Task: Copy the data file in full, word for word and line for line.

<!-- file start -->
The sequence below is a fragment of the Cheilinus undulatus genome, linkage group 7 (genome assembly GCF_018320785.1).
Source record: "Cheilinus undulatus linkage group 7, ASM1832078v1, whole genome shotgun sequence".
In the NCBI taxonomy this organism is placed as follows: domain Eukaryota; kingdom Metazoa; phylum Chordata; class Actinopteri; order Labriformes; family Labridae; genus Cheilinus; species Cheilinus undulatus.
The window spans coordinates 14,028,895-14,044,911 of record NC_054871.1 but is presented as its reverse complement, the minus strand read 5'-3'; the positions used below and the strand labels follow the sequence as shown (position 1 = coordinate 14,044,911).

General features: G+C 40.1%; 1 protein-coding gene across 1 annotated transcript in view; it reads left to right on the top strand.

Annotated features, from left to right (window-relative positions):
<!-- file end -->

The sequence below is a fragment of the Cheilinus undulatus genome, linkage group 7 (genome assembly GCF_018320785.1).
Source record: "Cheilinus undulatus linkage group 7, ASM1832078v1, whole genome shotgun sequence".
In the NCBI taxonomy this organism is placed as follows: domain Eukaryota; kingdom Metazoa; phylum Chordata; class Actinopteri; order Labriformes; family Labridae; genus Cheilinus; species Cheilinus undulatus.
The window spans coordinates 14,028,895-14,044,911 of record NC_054871.1 but is presented as its reverse complement, the minus strand read 5'-3'; the positions used below and the strand labels follow the sequence as shown (position 1 = coordinate 14,044,911).

General features: G+C 40.1%; 1 protein-coding gene across 1 annotated transcript in view; it reads left to right on the top strand.

Annotated features, from left to right (window-relative positions):